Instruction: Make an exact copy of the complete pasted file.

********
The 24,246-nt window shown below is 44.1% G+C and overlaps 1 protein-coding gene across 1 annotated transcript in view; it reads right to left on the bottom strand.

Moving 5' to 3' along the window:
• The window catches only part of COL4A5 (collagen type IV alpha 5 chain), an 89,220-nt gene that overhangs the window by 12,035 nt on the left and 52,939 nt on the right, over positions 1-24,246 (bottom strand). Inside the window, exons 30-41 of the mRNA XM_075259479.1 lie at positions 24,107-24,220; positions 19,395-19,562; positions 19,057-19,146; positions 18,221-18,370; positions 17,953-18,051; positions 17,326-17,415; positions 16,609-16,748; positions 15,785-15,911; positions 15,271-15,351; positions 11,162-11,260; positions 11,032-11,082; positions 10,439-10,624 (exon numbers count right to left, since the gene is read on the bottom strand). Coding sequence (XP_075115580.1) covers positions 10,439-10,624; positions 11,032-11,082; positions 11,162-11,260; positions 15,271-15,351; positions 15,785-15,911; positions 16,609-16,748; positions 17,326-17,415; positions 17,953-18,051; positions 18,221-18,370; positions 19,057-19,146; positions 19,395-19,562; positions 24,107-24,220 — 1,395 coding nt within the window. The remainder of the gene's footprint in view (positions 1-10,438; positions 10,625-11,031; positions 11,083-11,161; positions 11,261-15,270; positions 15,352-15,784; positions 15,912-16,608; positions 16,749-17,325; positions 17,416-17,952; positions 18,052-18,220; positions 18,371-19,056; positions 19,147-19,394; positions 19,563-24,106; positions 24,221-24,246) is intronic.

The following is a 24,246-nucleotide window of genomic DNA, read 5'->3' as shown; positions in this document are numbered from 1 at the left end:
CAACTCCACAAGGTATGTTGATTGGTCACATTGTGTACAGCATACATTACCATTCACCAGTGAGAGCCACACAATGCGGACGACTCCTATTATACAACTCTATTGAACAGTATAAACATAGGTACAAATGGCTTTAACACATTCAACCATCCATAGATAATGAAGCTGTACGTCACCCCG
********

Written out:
The 24,246-nt window shown below is 44.1% G+C and overlaps 1 protein-coding gene across 1 annotated transcript in view; it reads right to left on the bottom strand.

Moving 5' to 3' along the window:
• The window catches only part of COL4A5 (collagen type IV alpha 5 chain), an 89,220-nt gene that overhangs the window by 12,035 nt on the left and 52,939 nt on the right, over positions 1-24,246 (bottom strand). Inside the window, exons 30-41 of the mRNA XM_075259479.1 lie at positions 24,107-24,220; positions 19,395-19,562; positions 19,057-19,146; positions 18,221-18,370; positions 17,953-18,051; positions 17,326-17,415; positions 16,609-16,748; positions 15,785-15,911; positions 15,271-15,351; positions 11,162-11,260; positions 11,032-11,082; positions 10,439-10,624 (exon numbers count right to left, since the gene is read on the bottom strand). Coding sequence (XP_075115580.1) covers positions 10,439-10,624; positions 11,032-11,082; positions 11,162-11,260; positions 15,271-15,351; positions 15,785-15,911; positions 16,609-16,748; positions 17,326-17,415; positions 17,953-18,051; positions 18,221-18,370; positions 19,057-19,146; positions 19,395-19,562; positions 24,107-24,220 — 1,395 coding nt within the window. The remainder of the gene's footprint in view (positions 1-10,438; positions 10,625-11,031; positions 11,083-11,161; positions 11,261-15,270; positions 15,352-15,784; positions 15,912-16,608; positions 16,749-17,325; positions 17,416-17,952; positions 18,052-18,220; positions 18,371-19,056; positions 19,147-19,394; positions 19,563-24,106; positions 24,221-24,246) is intronic.

The following is a 24,246-nucleotide window of genomic DNA, read 5'->3' as shown; positions in this document are numbered from 1 at the left end:
CAACTCCACAAGGTATGTTGATTGGTCACATTGTGTACAGCATACATTACCATTCACCAGTGAGAGCCACACAATGCGGACGACTCCTATTATACAACTCTATTGAACAGTATAAACATAGGTACAAATGGCTTTAACACATTCAACCATCCATAGATAATGAAGCTGTACGTCACCCCG